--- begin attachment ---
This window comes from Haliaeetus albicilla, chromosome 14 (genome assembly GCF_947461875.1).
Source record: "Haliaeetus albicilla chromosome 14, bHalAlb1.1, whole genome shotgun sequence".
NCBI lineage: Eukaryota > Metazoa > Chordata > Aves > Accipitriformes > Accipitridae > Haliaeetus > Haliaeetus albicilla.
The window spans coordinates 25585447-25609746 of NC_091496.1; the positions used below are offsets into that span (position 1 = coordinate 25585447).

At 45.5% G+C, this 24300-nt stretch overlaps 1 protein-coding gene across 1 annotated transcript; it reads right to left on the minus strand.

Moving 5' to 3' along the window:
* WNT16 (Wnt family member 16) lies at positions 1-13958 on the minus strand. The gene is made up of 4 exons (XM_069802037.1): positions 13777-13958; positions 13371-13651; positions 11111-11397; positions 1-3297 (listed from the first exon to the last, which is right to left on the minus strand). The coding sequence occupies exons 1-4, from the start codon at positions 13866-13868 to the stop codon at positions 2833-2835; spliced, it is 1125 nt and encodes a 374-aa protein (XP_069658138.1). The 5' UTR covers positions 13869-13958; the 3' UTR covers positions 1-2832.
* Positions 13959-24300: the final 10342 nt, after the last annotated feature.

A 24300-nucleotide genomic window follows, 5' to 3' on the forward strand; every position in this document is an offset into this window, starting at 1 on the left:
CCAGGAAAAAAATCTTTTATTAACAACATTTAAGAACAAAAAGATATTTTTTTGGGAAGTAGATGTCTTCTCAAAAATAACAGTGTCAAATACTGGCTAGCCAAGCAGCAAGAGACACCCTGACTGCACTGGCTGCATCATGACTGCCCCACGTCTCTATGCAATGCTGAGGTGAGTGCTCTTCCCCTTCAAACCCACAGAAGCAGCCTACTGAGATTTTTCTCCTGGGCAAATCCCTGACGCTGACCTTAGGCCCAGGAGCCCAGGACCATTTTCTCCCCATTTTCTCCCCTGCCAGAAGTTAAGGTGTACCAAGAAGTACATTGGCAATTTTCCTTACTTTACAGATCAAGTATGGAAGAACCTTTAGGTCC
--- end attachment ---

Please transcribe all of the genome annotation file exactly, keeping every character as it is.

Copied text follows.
This window comes from Haliaeetus albicilla, chromosome 14 (genome assembly GCF_947461875.1).
Source record: "Haliaeetus albicilla chromosome 14, bHalAlb1.1, whole genome shotgun sequence".
NCBI lineage: Eukaryota > Metazoa > Chordata > Aves > Accipitriformes > Accipitridae > Haliaeetus > Haliaeetus albicilla.
The window spans coordinates 25585447-25609746 of NC_091496.1; the positions used below are offsets into that span (position 1 = coordinate 25585447).

At 45.5% G+C, this 24300-nt stretch overlaps 1 protein-coding gene across 1 annotated transcript; it reads right to left on the minus strand.

Moving 5' to 3' along the window:
* WNT16 (Wnt family member 16) lies at positions 1-13958 on the minus strand. The gene is made up of 4 exons (XM_069802037.1): positions 13777-13958; positions 13371-13651; positions 11111-11397; positions 1-3297 (listed from the first exon to the last, which is right to left on the minus strand). The coding sequence occupies exons 1-4, from the start codon at positions 13866-13868 to the stop codon at positions 2833-2835; spliced, it is 1125 nt and encodes a 374-aa protein (XP_069658138.1). The 5' UTR covers positions 13869-13958; the 3' UTR covers positions 1-2832.
* Positions 13959-24300: the final 10342 nt, after the last annotated feature.

A 24300-nucleotide genomic window follows, 5' to 3' on the forward strand; every position in this document is an offset into this window, starting at 1 on the left:
CCAGGAAAAAAATCTTTTATTAACAACATTTAAGAACAAAAAGATATTTTTTTGGGAAGTAGATGTCTTCTCAAAAATAACAGTGTCAAATACTGGCTAGCCAAGCAGCAAGAGACACCCTGACTGCACTGGCTGCATCATGACTGCCCCACGTCTCTATGCAATGCTGAGGTGAGTGCTCTTCCCCTTCAAACCCACAGAAGCAGCCTACTGAGATTTTTCTCCTGGGCAAATCCCTGACGCTGACCTTAGGCCCAGGAGCCCAGGACCATTTTCTCCCCATTTTCTCCCCTGCCAGAAGTTAAGGTGTACCAAGAAGTACATTGGCAATTTTCCTTACTTTACAGATCAAGTATGGAAGAACCTTTAGGTCC